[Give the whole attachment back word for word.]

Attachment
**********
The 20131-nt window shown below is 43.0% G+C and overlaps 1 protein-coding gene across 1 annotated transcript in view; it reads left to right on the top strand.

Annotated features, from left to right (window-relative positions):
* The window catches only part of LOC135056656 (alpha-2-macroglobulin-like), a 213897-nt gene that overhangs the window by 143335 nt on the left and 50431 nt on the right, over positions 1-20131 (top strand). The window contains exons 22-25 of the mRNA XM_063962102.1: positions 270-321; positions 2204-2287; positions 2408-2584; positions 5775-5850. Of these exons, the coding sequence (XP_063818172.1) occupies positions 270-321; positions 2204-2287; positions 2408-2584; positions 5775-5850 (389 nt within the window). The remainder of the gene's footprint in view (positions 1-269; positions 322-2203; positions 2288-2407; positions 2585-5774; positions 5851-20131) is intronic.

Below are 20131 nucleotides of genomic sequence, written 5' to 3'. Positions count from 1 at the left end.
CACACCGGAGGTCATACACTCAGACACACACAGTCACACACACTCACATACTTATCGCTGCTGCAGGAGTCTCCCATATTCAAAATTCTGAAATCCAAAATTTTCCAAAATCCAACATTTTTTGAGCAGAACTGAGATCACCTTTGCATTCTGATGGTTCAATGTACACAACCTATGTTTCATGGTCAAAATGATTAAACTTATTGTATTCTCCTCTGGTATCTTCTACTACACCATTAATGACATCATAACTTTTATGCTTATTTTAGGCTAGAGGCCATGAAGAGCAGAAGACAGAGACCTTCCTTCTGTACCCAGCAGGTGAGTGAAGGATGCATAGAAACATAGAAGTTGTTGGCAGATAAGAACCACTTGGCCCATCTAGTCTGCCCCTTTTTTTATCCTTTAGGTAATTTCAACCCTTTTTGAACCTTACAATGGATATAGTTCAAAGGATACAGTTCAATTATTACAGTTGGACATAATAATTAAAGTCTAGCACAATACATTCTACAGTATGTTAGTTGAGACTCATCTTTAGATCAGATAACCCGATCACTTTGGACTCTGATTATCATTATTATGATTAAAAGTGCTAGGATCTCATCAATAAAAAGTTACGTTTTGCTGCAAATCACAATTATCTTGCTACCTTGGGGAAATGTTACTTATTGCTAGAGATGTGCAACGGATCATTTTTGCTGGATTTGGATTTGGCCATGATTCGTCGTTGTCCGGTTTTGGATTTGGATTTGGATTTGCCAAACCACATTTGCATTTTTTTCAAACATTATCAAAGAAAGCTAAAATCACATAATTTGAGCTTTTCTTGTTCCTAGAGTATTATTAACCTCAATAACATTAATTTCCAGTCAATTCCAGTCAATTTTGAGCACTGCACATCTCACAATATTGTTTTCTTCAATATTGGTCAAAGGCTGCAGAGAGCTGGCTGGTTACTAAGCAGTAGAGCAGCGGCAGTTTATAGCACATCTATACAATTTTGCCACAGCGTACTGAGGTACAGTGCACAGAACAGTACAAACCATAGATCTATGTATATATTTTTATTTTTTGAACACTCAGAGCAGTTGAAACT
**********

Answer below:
The 20131-nt window shown below is 43.0% G+C and overlaps 1 protein-coding gene across 1 annotated transcript in view; it reads left to right on the top strand.

Annotated features, from left to right (window-relative positions):
* The window catches only part of LOC135056656 (alpha-2-macroglobulin-like), a 213897-nt gene that overhangs the window by 143335 nt on the left and 50431 nt on the right, over positions 1-20131 (top strand). The window contains exons 22-25 of the mRNA XM_063962102.1: positions 270-321; positions 2204-2287; positions 2408-2584; positions 5775-5850. Of these exons, the coding sequence (XP_063818172.1) occupies positions 270-321; positions 2204-2287; positions 2408-2584; positions 5775-5850 (389 nt within the window). The remainder of the gene's footprint in view (positions 1-269; positions 322-2203; positions 2288-2407; positions 2585-5774; positions 5851-20131) is intronic.

Below are 20131 nucleotides of genomic sequence, written 5' to 3'. Positions count from 1 at the left end.
CACACCGGAGGTCATACACTCAGACACACACAGTCACACACACTCACATACTTATCGCTGCTGCAGGAGTCTCCCATATTCAAAATTCTGAAATCCAAAATTTTCCAAAATCCAACATTTTTTGAGCAGAACTGAGATCACCTTTGCATTCTGATGGTTCAATGTACACAACCTATGTTTCATGGTCAAAATGATTAAACTTATTGTATTCTCCTCTGGTATCTTCTACTACACCATTAATGACATCATAACTTTTATGCTTATTTTAGGCTAGAGGCCATGAAGAGCAGAAGACAGAGACCTTCCTTCTGTACCCAGCAGGTGAGTGAAGGATGCATAGAAACATAGAAGTTGTTGGCAGATAAGAACCACTTGGCCCATCTAGTCTGCCCCTTTTTTTATCCTTTAGGTAATTTCAACCCTTTTTGAACCTTACAATGGATATAGTTCAAAGGATACAGTTCAATTATTACAGTTGGACATAATAATTAAAGTCTAGCACAATACATTCTACAGTATGTTAGTTGAGACTCATCTTTAGATCAGATAACCCGATCACTTTGGACTCTGATTATCATTATTATGATTAAAAGTGCTAGGATCTCATCAATAAAAAGTTACGTTTTGCTGCAAATCACAATTATCTTGCTACCTTGGGGAAATGTTACTTATTGCTAGAGATGTGCAACGGATCATTTTTGCTGGATTTGGATTTGGCCATGATTCGTCGTTGTCCGGTTTTGGATTTGGATTTGGATTTGCCAAACCACATTTGCATTTTTTTCAAACATTATCAAAGAAAGCTAAAATCACATAATTTGAGCTTTTCTTGTTCCTAGAGTATTATTAACCTCAATAACATTAATTTCCAGTCAATTCCAGTCAATTTTGAGCACTGCACATCTCACAATATTGTTTTCTTCAATATTGGTCAAAGGCTGCAGAGAGCTGGCTGGTTACTAAGCAGTAGAGCAGCGGCAGTTTATAGCACATCTATACAATTTTGCCACAGCGTACTGAGGTACAGTGCACAGAACAGTACAAACCATAGATCTATGTATATATTTTTATTTTTTGAACACTCAGAGCAGTTGAAACT